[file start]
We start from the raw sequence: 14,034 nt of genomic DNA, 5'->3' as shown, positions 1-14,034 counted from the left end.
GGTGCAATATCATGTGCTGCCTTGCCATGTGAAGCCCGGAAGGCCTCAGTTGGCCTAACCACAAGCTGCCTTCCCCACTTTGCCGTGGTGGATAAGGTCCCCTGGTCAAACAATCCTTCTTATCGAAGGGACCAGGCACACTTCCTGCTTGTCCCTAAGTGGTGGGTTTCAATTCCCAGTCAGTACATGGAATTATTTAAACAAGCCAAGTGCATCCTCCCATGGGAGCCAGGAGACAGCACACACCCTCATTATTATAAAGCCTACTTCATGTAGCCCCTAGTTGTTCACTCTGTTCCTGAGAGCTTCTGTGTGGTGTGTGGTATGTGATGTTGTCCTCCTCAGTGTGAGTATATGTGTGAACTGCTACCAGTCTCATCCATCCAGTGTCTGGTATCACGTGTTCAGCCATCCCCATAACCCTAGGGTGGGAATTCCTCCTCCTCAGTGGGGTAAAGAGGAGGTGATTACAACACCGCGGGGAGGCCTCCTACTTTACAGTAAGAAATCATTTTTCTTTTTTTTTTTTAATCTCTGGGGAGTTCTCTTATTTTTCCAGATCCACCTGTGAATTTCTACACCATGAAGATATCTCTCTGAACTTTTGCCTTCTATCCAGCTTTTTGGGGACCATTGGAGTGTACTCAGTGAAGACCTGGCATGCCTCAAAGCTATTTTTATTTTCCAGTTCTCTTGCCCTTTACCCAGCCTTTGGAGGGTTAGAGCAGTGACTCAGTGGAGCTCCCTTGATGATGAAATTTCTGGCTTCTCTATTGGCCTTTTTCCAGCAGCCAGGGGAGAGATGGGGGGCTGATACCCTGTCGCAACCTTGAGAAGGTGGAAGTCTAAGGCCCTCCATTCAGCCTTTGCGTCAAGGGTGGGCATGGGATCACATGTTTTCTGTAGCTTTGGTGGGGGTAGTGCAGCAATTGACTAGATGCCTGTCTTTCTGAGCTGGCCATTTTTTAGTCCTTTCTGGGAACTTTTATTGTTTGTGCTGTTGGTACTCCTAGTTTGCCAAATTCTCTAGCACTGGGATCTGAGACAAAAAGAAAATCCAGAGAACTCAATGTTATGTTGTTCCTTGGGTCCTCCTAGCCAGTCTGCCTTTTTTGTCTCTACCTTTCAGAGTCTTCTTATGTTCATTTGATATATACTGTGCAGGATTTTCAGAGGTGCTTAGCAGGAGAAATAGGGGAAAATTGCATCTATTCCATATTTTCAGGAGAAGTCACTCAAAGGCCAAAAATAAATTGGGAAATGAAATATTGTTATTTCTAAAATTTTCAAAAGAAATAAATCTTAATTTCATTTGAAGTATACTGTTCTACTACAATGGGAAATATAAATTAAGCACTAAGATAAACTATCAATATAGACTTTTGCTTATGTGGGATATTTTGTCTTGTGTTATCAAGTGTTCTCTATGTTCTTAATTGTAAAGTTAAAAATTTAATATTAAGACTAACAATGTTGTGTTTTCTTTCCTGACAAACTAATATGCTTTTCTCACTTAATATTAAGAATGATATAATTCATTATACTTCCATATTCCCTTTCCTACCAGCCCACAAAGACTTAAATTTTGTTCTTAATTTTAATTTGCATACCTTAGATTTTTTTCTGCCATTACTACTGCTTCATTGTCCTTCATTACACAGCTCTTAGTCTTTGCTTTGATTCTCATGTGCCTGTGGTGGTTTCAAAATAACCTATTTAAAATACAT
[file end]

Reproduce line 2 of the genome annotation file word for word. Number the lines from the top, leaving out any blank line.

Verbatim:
GGTGCAATATCATGTGCTGCCTTGCCATGTGAAGCCCGGAAGGCCTCAGTTGGCCTAACCACAAGCTGCCTTCCCCACTTTGCCGTGGTGGATAAGGTCCCCTGGTCAAACAATCCTTCTTATCGAAGGGACCAGGCACACTTCCTGCTTGTCCCTAAGTGGTGGGTTTCAATTCCCAGTCAGTACATGGAATTATTTAAACAAGCCAAGTGCATCCTCCCATGGGAGCCAGGAGACAGCACACACCCTCATTATTATAAAGCCTACTTCATGTAGCCCCTAGTTGTTCACTCTGTTCCTGAGAGCTTCTGTGTGGTGTGTGGTATGTGATGTTGTCCTCCTCAGTGTGAGTATATGTGTGAACTGCTACCAGTCTCATCCATCCAGTGTCTGGTATCACGTGTTCAGCCATCCCCATAACCCTAGGGTGGGAATTCCTCCTCCTCAGTGGGGTAAAGAGGAGGTGATTACAACACCGCGGGGAGGCCTCCTACTTTACAGTAAGAAATCATTTTTCTTTTTTTTTTTTAATCTCTGGGGAGTTCTCTTATTTTTCCAGATCCACCTGTGAATTTCTACACCATGAAGATATCTCTCTGAACTTTTGCCTTCTATCCAGCTTTTTGGGGACCATTGGAGTGTACTCAGTGAAGACCTGGCATGCCTCAAAGCTATTTTTATTTTCCAGTTCTCTTGCCCTTTACCCAGCCTTTGGAGGGTTAGAGCAGTGACTCAGTGGAGCTCCCTTGATGATGAAATTTCTGGCTTCTCTATTGGCCTTTTTCCAGCAGCCAGGGGAGAGATGGGGGGCTGATACCCTGTCGCAACCTTGAGAAGGTGGAAGTCTAAGGCCCTCCATTCAGCCTTTGCGTCAAGGGTGGGCATGGGATCACATGTTTTCTGTAGCTTTGGTGGGGGTAGTGCAGCAATTGACTAGATGCCTGTCTTTCTGAGCTGGCCATTTTTTAGTCCTTTCTGGGAACTTTTATTGTTTGTGCTGTTGGTACTCCTAGTTTGCCAAATTCTCTAGCACTGGGATCTGAGACAAAAAGAAAATCCAGAGAACTCAATGTTATGTTGTTCCTTGGGTCCTCCTAGCCAGTCTGCCTTTTTTGTCTCTACCTTTCAGAGTCTTCTTATGTTCATTTGATATATACTGTGCAGGATTTTCAGAGGTGCTTAGCAGGAGAAATAGGGGAAAATTGCATCTATTCCATATTTTCAGGAGAAGTCACTCAAAGGCCAAAAATAAATTGGGAAATGAAATATTGTTATTTCTAAAATTTTCAAAAGAAATAAATCTTAATTTCATTTGAAGTATACTGTTCTACTACAATGGGAAATATAAATTAAGCACTAAGATAAACTATCAATATAGACTTTTGCTTATGTGGGATATTTTGTCTTGTGTTATCAAGTGTTCTCTATGTTCTTAATTGTAAAGTTAAAAATTTAATATTAAGACTAACAATGTTGTGTTTTCTTTCCTGACAAACTAATATGCTTTTCTCACTTAATATTAAGAATGATATAATTCATTATACTTCCATATTCCCTTTCCTACCAGCCCACAAAGACTTAAATTTTGTTCTTAATTTTAATTTGCATACCTTAGATTTTTTTCTGCCATTACTACTGCTTCATTGTCCTTCATTACACAGCTCTTAGTCTTTGCTTTGATTCTCATGTGCCTGTGGTGGTTTCAAAATAACCTATTTAAAATACAT